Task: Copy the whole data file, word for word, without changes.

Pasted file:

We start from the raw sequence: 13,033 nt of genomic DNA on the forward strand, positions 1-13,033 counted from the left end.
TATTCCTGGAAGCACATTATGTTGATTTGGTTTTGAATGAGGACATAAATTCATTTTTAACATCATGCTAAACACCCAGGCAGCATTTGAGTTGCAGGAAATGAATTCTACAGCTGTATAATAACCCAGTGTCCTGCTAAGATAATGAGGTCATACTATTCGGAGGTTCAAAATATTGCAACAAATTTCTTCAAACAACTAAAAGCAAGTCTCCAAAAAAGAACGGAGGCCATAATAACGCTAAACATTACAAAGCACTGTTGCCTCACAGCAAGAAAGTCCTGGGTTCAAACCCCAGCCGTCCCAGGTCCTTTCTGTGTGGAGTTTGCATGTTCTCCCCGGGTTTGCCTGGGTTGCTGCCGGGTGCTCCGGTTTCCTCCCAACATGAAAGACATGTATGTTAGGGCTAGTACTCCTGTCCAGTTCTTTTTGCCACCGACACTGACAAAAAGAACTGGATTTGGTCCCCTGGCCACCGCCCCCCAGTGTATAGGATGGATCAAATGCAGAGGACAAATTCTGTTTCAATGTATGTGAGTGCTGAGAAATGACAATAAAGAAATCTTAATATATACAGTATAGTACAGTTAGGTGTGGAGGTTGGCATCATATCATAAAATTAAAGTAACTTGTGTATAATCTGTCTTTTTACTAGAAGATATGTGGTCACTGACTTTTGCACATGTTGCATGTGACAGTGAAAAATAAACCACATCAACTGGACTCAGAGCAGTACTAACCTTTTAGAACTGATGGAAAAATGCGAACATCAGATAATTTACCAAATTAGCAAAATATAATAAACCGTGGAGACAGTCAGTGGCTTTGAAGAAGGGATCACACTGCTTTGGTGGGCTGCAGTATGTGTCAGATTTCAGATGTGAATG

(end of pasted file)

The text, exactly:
We start from the raw sequence: 13,033 nt of genomic DNA on the forward strand, positions 1-13,033 counted from the left end.
TATTCCTGGAAGCACATTATGTTGATTTGGTTTTGAATGAGGACATAAATTCATTTTTAACATCATGCTAAACACCCAGGCAGCATTTGAGTTGCAGGAAATGAATTCTACAGCTGTATAATAACCCAGTGTCCTGCTAAGATAATGAGGTCATACTATTCGGAGGTTCAAAATATTGCAACAAATTTCTTCAAACAACTAAAAGCAAGTCTCCAAAAAAGAACGGAGGCCATAATAACGCTAAACATTACAAAGCACTGTTGCCTCACAGCAAGAAAGTCCTGGGTTCAAACCCCAGCCGTCCCAGGTCCTTTCTGTGTGGAGTTTGCATGTTCTCCCCGGGTTTGCCTGGGTTGCTGCCGGGTGCTCCGGTTTCCTCCCAACATGAAAGACATGTATGTTAGGGCTAGTACTCCTGTCCAGTTCTTTTTGCCACCGACACTGACAAAAAGAACTGGATTTGGTCCCCTGGCCACCGCCCCCCAGTGTATAGGATGGATCAAATGCAGAGGACAAATTCTGTTTCAATGTATGTGAGTGCTGAGAAATGACAATAAAGAAATCTTAATATATACAGTATAGTACAGTTAGGTGTGGAGGTTGGCATCATATCATAAAATTAAAGTAACTTGTGTATAATCTGTCTTTTTACTAGAAGATATGTGGTCACTGACTTTTGCACATGTTGCATGTGACAGTGAAAAATAAACCACATCAACTGGACTCAGAGCAGTACTAACCTTTTAGAACTGATGGAAAAATGCGAACATCAGATAATTTACCAAATTAGCAAAATATAATAAACCGTGGAGACAGTCAGTGGCTTTGAAGAAGGGATCACACTGCTTTGGTGGGCTGCAGTATGTGTCAGATTTCAGATGTGAATG